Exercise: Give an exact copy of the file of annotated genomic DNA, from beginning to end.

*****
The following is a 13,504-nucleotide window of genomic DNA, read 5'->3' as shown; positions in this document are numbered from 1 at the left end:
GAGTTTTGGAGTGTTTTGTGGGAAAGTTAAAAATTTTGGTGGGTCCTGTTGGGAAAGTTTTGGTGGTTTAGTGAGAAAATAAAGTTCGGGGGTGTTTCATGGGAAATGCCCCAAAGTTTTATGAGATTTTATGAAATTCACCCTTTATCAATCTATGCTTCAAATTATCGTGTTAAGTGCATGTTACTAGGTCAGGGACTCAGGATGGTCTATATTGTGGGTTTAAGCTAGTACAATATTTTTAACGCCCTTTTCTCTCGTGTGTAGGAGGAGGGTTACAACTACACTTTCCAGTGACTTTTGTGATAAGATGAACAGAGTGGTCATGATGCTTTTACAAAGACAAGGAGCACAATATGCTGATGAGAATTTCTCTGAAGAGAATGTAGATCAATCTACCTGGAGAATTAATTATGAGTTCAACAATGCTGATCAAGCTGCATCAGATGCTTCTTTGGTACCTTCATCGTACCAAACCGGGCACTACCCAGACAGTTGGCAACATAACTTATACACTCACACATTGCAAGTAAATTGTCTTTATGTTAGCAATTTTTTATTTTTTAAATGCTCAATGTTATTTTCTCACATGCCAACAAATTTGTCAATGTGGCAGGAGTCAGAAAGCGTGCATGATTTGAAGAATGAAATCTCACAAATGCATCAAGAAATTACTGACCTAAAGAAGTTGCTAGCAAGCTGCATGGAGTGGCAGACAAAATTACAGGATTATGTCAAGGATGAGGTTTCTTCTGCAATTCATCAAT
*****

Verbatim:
The following is a 13,504-nucleotide window of genomic DNA, read 5'->3' as shown; positions in this document are numbered from 1 at the left end:
GAGTTTTGGAGTGTTTTGTGGGAAAGTTAAAAATTTTGGTGGGTCCTGTTGGGAAAGTTTTGGTGGTTTAGTGAGAAAATAAAGTTCGGGGGTGTTTCATGGGAAATGCCCCAAAGTTTTATGAGATTTTATGAAATTCACCCTTTATCAATCTATGCTTCAAATTATCGTGTTAAGTGCATGTTACTAGGTCAGGGACTCAGGATGGTCTATATTGTGGGTTTAAGCTAGTACAATATTTTTAACGCCCTTTTCTCTCGTGTGTAGGAGGAGGGTTACAACTACACTTTCCAGTGACTTTTGTGATAAGATGAACAGAGTGGTCATGATGCTTTTACAAAGACAAGGAGCACAATATGCTGATGAGAATTTCTCTGAAGAGAATGTAGATCAATCTACCTGGAGAATTAATTATGAGTTCAACAATGCTGATCAAGCTGCATCAGATGCTTCTTTGGTACCTTCATCGTACCAAACCGGGCACTACCCAGACAGTTGGCAACATAACTTATACACTCACACATTGCAAGTAAATTGTCTTTATGTTAGCAATTTTTTATTTTTTAAATGCTCAATGTTATTTTCTCACATGCCAACAAATTTGTCAATGTGGCAGGAGTCAGAAAGCGTGCATGATTTGAAGAATGAAATCTCACAAATGCATCAAGAAATTACTGACCTAAAGAAGTTGCTAGCAAGCTGCATGGAGTGGCAGACAAAATTACAGGATTATGTCAAGGATGAGGTTTCTTCTGCAATTCATCAAT